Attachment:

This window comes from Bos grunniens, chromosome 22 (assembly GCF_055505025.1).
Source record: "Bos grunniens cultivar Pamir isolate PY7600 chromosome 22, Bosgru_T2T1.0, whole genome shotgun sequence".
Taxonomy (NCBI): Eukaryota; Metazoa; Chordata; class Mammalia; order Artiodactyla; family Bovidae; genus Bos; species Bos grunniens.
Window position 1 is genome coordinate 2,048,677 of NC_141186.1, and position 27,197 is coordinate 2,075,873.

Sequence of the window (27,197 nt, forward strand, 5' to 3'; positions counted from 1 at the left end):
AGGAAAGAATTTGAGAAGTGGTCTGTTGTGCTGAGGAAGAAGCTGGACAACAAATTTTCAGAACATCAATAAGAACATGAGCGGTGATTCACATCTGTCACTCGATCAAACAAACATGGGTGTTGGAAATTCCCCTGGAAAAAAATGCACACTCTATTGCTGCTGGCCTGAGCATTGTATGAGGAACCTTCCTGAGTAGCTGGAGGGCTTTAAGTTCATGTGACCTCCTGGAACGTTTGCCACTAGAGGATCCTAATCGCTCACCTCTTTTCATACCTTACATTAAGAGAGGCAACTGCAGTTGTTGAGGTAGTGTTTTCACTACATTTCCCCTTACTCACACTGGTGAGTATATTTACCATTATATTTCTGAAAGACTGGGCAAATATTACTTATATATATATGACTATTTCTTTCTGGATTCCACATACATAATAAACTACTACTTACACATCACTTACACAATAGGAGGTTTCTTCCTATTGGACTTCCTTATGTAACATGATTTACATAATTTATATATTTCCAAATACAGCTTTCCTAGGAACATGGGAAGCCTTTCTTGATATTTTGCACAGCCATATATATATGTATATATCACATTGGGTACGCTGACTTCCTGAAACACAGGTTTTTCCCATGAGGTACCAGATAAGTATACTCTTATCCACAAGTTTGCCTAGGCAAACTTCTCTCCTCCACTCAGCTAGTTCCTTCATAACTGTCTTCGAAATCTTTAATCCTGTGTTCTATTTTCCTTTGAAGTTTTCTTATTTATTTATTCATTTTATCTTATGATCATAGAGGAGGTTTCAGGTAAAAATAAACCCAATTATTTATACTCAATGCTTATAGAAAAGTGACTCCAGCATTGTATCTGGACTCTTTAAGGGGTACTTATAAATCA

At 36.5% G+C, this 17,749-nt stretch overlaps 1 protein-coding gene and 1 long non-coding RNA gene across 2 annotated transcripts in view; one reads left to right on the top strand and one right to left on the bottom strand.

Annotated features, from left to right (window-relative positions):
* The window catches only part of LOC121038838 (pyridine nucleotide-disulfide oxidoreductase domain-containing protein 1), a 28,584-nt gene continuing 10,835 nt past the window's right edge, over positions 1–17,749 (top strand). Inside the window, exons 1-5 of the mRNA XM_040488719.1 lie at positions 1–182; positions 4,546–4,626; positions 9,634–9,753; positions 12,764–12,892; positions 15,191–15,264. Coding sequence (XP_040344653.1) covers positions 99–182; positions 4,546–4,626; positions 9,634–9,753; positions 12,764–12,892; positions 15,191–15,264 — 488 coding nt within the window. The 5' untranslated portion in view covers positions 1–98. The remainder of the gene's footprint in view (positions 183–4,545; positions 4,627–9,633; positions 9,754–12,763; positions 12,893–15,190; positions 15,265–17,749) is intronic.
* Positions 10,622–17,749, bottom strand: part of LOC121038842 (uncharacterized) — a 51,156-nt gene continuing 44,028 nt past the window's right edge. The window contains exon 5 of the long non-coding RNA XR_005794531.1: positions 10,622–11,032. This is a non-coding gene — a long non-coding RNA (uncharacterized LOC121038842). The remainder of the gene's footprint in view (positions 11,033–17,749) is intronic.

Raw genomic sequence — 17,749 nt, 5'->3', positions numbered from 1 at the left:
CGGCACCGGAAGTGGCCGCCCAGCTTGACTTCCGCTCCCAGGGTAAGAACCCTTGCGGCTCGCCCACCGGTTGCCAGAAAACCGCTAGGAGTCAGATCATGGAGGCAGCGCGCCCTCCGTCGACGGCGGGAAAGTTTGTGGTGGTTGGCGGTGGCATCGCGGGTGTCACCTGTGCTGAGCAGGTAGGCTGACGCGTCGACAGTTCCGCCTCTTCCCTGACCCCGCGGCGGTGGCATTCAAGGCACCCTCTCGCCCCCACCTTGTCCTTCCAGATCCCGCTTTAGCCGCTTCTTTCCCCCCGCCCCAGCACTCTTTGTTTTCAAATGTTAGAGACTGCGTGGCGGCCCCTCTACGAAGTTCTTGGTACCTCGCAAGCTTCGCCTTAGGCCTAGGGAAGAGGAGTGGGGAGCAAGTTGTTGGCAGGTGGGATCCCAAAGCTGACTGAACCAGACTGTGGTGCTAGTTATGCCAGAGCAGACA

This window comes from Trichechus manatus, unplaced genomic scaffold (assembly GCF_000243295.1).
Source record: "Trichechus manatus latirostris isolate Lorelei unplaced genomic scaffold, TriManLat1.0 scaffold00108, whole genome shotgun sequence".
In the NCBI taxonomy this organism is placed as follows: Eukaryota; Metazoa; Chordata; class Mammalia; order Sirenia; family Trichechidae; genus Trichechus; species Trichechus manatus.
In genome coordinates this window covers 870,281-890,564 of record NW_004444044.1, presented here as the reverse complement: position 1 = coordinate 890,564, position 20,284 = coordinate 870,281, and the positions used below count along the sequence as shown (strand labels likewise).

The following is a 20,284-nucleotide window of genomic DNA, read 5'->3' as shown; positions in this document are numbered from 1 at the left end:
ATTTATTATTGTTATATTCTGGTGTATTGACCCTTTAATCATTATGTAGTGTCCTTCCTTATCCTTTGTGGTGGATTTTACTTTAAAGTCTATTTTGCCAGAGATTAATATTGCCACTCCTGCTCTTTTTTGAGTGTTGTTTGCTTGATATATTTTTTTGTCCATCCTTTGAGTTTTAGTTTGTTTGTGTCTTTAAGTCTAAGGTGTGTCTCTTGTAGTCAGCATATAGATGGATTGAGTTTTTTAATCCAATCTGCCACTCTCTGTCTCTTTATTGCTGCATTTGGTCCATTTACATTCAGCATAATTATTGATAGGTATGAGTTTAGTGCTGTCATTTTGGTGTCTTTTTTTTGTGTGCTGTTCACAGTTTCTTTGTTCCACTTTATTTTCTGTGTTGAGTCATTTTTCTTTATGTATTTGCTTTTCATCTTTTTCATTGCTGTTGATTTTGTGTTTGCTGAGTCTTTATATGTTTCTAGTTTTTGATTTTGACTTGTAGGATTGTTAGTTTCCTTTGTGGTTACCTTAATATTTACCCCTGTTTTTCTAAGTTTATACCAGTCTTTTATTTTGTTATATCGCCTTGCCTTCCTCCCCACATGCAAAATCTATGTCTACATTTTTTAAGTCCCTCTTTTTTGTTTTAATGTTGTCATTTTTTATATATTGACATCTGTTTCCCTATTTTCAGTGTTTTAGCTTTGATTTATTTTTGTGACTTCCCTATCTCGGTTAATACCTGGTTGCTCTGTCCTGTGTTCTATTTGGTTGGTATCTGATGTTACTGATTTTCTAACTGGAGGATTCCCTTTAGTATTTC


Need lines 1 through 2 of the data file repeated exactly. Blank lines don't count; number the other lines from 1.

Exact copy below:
This window comes from Bos grunniens, chromosome 22 (assembly GCF_055505025.1).
Source record: "Bos grunniens cultivar Pamir isolate PY7600 chromosome 22, Bosgru_T2T1.0, whole genome shotgun sequence".